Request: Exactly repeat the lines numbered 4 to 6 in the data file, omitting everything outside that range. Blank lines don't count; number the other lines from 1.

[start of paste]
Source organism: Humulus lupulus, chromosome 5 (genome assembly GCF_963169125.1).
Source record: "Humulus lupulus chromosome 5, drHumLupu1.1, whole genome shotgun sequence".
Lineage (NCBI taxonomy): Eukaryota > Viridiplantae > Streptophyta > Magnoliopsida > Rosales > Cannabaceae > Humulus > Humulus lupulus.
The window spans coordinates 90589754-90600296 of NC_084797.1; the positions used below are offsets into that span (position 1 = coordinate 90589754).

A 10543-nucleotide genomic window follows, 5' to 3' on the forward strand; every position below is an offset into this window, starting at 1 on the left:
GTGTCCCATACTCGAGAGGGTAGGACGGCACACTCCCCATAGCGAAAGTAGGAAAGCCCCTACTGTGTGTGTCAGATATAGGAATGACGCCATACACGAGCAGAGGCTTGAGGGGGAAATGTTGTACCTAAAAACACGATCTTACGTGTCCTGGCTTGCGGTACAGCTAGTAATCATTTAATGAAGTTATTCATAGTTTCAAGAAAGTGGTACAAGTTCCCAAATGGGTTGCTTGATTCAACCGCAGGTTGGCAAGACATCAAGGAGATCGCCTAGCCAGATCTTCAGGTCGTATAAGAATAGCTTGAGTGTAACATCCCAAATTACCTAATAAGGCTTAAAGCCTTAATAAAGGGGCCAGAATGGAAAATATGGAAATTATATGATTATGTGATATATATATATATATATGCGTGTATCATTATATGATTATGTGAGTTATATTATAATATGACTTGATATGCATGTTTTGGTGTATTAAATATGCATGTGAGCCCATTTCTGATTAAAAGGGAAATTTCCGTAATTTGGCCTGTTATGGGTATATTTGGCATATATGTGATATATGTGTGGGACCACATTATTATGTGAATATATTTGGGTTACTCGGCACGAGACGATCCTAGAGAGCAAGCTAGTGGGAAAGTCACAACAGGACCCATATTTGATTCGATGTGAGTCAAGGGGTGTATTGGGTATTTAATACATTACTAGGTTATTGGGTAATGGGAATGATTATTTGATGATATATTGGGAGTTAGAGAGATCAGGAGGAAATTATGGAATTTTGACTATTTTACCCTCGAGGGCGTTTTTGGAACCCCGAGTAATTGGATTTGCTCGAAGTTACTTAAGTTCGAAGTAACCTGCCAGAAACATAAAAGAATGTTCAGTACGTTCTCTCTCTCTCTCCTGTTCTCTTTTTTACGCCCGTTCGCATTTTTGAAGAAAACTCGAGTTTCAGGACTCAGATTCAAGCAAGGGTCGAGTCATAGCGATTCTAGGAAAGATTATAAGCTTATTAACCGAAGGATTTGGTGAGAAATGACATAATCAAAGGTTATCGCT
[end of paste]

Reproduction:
The window spans coordinates 90589754-90600296 of NC_084797.1; the positions used below are offsets into that span (position 1 = coordinate 90589754).

A 10543-nucleotide genomic window follows, 5' to 3' on the forward strand; every position below is an offset into this window, starting at 1 on the left:
GTGTCCCATACTCGAGAGGGTAGGACGGCACACTCCCCATAGCGAAAGTAGGAAAGCCCCTACTGTGTGTGTCAGATATAGGAATGACGCCATACACGAGCAGAGGCTTGAGGGGGAAATGTTGTACCTAAAAACACGATCTTACGTGTCCTGGCTTGCGGTACAGCTAGTAATCATTTAATGAAGTTATTCATAGTTTCAAGAAAGTGGTACAAGTTCCCAAATGGGTTGCTTGATTCAACCGCAGGTTGGCAAGACATCAAGGAGATCGCCTAGCCAGATCTTCAGGTCGTATAAGAATAGCTTGAGTGTAACATCCCAAATTACCTAATAAGGCTTAAAGCCTTAATAAAGGGGCCAGAATGGAAAATATGGAAATTATATGATTATGTGATATATATATATATATATGCGTGTATCATTATATGATTATGTGAGTTATATTATAATATGACTTGATATGCATGTTTTGGTGTATTAAATATGCATGTGAGCCCATTTCTGATTAAAAGGGAAATTTCCGTAATTTGGCCTGTTATGGGTATATTTGGCATATATGTGATATATGTGTGGGACCACATTATTATGTGAATATATTTGGGTTACTCGGCACGAGACGATCCTAGAGAGCAAGCTAGTGGGAAAGTCACAACAGGACCCATATTTGATTCGATGTGAGTCAAGGGGTGTATTGGGTATTTAATACATTACTAGGTTATTGGGTAATGGGAATGATTATTTGATGATATATTGGGAGTTAGAGAGATCAGGAGGAAATTATGGAATTTTGACTATTTTACCCTCGAGGGCGTTTTTGGAACCCCGAGTAATTGGATTTGCTCGAAGTTACTTAAGTTCGAAGTAACCTGCCAGAAACATAAAAGAATGTTCAGTACGTTCTCTCTCTCTCTCCTGTTCTCTTTTTTACGCCCGTTCGCATTTTTGAAGAAAACTCGAGTTTCAGGACTCAGATTCAAGCAAGGGTCGAGTCATAGCGATTCTAGGAAAGATTATAAGCTTATTAACCGAAGGATTTGGTGAGAAATGACATAATCAAAGGTTATCGCT